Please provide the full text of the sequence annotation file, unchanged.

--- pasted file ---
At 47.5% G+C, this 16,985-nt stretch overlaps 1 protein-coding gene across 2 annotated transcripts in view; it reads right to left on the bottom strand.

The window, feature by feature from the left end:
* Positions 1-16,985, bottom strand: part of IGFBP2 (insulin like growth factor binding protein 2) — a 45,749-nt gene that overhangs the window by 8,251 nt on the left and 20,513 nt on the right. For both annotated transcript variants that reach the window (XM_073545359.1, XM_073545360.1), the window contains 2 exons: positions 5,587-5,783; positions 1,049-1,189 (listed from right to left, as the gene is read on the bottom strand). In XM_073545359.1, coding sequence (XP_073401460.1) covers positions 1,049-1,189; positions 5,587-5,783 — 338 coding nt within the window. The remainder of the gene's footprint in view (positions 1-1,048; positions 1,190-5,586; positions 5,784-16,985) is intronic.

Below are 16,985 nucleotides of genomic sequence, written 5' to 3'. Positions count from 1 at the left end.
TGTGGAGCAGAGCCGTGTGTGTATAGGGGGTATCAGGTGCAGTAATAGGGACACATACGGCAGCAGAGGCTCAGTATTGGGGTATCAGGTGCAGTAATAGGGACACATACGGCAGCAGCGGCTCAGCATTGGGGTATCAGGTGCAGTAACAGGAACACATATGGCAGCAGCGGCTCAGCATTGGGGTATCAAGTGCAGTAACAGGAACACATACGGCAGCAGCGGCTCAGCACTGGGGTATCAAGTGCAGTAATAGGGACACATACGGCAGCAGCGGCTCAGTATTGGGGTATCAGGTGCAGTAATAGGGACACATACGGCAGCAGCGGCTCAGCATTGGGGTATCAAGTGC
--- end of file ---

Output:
At 47.5% G+C, this 16,985-nt stretch overlaps 1 protein-coding gene across 2 annotated transcripts in view; it reads right to left on the bottom strand.

The window, feature by feature from the left end:
* Positions 1-16,985, bottom strand: part of IGFBP2 (insulin like growth factor binding protein 2) — a 45,749-nt gene that overhangs the window by 8,251 nt on the left and 20,513 nt on the right. For both annotated transcript variants that reach the window (XM_073545359.1, XM_073545360.1), the window contains 2 exons: positions 5,587-5,783; positions 1,049-1,189 (listed from right to left, as the gene is read on the bottom strand). In XM_073545359.1, coding sequence (XP_073401460.1) covers positions 1,049-1,189; positions 5,587-5,783 — 338 coding nt within the window. The remainder of the gene's footprint in view (positions 1-1,048; positions 1,190-5,586; positions 5,784-16,985) is intronic.

Below are 16,985 nucleotides of genomic sequence, written 5' to 3'. Positions count from 1 at the left end.
TGTGGAGCAGAGCCGTGTGTGTATAGGGGGTATCAGGTGCAGTAATAGGGACACATACGGCAGCAGAGGCTCAGTATTGGGGTATCAGGTGCAGTAATAGGGACACATACGGCAGCAGCGGCTCAGCATTGGGGTATCAGGTGCAGTAACAGGAACACATATGGCAGCAGCGGCTCAGCATTGGGGTATCAAGTGCAGTAACAGGAACACATACGGCAGCAGCGGCTCAGCACTGGGGTATCAAGTGCAGTAATAGGGACACATACGGCAGCAGCGGCTCAGTATTGGGGTATCAGGTGCAGTAATAGGGACACATACGGCAGCAGCGGCTCAGCATTGGGGTATCAAGTGC